What a field day for the heat
A thousand people in the street
Singing songs and carrying signs
Mostly saying, "hooray for our side"

Tuesday, June 23, 2009


Okay, I was going to start with a rant about how the conservative side of the argument is a bunch of wankers for using the Iran issue to attack the President (because they are expecting everybody to forget that Iran already has some pretty heavy sanctions against it, and there's nothing that the US can "increase", we would have to convince the rest of the world to do something, good luck with that). Especially the performance of Lindsey Graham on tonight's Newshour. It just goes to show that the Republican machismo is all swagger and no substance (say, go to the Pentagon and tell them we have to support the Iranian resistance, or ask Congress about passing another spending bill, yeah, it would be all empty rhetoric). (oh, and just because I have to, with the way the president handled it we have fewer dead people on the streets and we have the world with us because he allowed the Supreme Leader, the Revolutionary Council, and their support mechanisms make their mistakes on the world stage without having any credibility to say they were responding to "outside influences")

But then the president came on answering questions from the podium in the Press Room (which I think makes it official that President Obama in his first six months has stood for questions more times than President GW Bush did in his entire eight years) when he started answering questions of the Health Care Proposal.

The question about a "Public Option" quashing all the "free enterprise" insurance out there and driving everybody to the public plan while demolishing the free markets, and oh, maybe everybody will get a car aka Oprah Winfrey (but only a Chrysler or GM). And that's when the president rolled out the main reason why I voted for him. He said, basically, the private insurance companies (and proponents of "totally free enterprise" business) claim that they can provide better service, more attuned to their customers, for a cheaper cost than anything the government could provide so he doesn't buy their argument that a plan run with the supposed government inefficiencies and non-responsiveness to customer needs would run them out of business. Or in other words, he looked at the critics and said, "Logic, ur doing it wrong."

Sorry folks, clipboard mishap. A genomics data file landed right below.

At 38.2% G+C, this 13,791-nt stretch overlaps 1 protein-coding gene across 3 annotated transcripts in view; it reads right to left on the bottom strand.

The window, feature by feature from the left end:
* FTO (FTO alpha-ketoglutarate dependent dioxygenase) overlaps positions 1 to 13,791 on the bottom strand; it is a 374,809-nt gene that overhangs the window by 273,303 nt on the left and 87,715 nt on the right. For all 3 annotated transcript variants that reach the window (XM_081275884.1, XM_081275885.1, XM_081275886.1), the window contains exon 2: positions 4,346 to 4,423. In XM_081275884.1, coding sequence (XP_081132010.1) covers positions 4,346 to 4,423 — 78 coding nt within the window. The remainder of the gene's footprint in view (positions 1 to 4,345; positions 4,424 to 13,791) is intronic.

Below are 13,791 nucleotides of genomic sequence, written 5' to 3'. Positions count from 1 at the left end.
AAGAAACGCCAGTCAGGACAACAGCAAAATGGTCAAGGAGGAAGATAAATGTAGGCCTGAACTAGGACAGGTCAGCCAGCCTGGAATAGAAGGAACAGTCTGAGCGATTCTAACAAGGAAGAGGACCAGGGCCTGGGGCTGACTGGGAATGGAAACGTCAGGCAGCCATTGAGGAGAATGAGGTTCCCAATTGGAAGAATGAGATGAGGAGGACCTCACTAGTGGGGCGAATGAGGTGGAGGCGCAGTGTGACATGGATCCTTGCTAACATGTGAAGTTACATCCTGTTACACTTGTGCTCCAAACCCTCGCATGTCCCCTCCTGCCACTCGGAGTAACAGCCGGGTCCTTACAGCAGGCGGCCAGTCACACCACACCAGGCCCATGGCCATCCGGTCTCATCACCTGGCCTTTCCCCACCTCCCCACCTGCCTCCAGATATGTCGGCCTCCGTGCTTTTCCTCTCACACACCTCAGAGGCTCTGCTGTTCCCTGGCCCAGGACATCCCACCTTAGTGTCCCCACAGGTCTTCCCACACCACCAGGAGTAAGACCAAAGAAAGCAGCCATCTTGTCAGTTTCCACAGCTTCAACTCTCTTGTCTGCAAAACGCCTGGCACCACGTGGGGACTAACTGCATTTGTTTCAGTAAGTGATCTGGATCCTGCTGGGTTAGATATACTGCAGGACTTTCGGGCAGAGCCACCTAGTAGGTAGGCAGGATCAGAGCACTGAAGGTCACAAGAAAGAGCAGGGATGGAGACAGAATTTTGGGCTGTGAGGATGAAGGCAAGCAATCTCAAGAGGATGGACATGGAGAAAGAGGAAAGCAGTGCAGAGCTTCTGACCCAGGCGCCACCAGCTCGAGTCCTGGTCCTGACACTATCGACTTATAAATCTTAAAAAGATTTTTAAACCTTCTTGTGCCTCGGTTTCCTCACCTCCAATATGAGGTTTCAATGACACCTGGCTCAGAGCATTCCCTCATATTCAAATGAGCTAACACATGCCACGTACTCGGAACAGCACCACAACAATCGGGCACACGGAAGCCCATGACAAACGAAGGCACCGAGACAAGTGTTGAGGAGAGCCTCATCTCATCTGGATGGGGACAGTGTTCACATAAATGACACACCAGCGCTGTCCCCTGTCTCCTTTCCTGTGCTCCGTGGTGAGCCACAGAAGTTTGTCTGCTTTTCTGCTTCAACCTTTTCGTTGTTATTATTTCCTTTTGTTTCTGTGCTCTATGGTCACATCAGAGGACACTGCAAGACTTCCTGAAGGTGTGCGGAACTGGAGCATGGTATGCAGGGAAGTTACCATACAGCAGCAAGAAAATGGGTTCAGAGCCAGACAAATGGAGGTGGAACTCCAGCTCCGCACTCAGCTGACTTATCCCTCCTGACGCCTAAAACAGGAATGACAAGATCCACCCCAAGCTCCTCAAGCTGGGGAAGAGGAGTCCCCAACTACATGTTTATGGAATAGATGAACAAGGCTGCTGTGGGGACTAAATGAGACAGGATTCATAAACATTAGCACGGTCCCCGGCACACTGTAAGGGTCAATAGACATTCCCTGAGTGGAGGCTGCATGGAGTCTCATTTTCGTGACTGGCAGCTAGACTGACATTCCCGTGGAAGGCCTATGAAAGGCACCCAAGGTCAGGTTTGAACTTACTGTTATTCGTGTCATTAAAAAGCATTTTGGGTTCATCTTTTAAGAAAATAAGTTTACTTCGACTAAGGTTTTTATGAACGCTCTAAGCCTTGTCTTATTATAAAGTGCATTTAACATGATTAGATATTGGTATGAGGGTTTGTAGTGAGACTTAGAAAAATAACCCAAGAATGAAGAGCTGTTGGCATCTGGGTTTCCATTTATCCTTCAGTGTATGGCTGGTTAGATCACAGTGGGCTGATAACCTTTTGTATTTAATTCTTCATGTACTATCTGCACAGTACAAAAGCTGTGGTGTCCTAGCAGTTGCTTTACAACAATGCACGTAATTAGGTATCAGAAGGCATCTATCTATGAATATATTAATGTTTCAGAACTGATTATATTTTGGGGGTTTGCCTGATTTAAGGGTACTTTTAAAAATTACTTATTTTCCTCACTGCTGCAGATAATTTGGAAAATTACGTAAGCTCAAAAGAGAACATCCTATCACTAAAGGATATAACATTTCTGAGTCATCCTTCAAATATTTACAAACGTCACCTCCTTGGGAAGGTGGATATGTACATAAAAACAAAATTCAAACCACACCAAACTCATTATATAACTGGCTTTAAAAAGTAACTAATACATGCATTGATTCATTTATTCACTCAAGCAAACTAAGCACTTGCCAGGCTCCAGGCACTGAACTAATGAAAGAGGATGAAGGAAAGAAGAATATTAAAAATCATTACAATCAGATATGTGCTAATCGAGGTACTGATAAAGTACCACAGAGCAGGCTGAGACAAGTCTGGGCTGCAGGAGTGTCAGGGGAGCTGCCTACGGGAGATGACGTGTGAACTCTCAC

The president called. And did it well. Our president, doing logic right since 2009.


S Andrew Swann said...

That's a yes, but.

Yes, BUT the government can run losses indefinitely while any private sector enterprise has to at least break even or face bankruptcy.

Yes, BUT the government writes the regulatory regime that both entities work under, so it can solve any problems IT has with regulatory burden by changing the rules for itself. The private sector doesn't have that luxury.

Yes, BUT if the Congress goes through on its plan to tax private insurance benefits the private sector has an additional cost to overcome, a cost that's actually subsidizing the public sector.

Steve Buchheit said...

Yes, but private entities have other forms of revenue growth (see reasons why many de-mutualized and became public in the 90s).

Yes, but see (the private sector's) arguments about inefficiencies and incompetence of government bureaucracies. I doubt the "public option bureaucracy" would also be the regulatory arm (as that would be under a finance committee). Also see how laws are made.

Yes, but, speculation at this point. Well, it's not actually a cost on the private sector, but a cost to the individual (who most of us are already paying part of the cost of our insurance). This just increases the cost to the individual. True, it would be an incentive to not go with private insurance, but then any payments to the "public option" insurance, if made by the individual, would be done with income that had already been taxed. And the majority of this argument presumes that once businesses are no longer providing employer based insurance they'll increase their employee's pay with the savings they will have. My guess is that won't happen (as it hasn't yet in any of the businesses that dropped insurance). And the cost to the individual for either the full payment to the public option and the increased tax burden and their part of the insurance they're already paying for will probably be equal. So to the individual, it would still be advantageous to stay in the private sector (as long as the private sector's arguments hold water that they can provide better service cheaper than the government).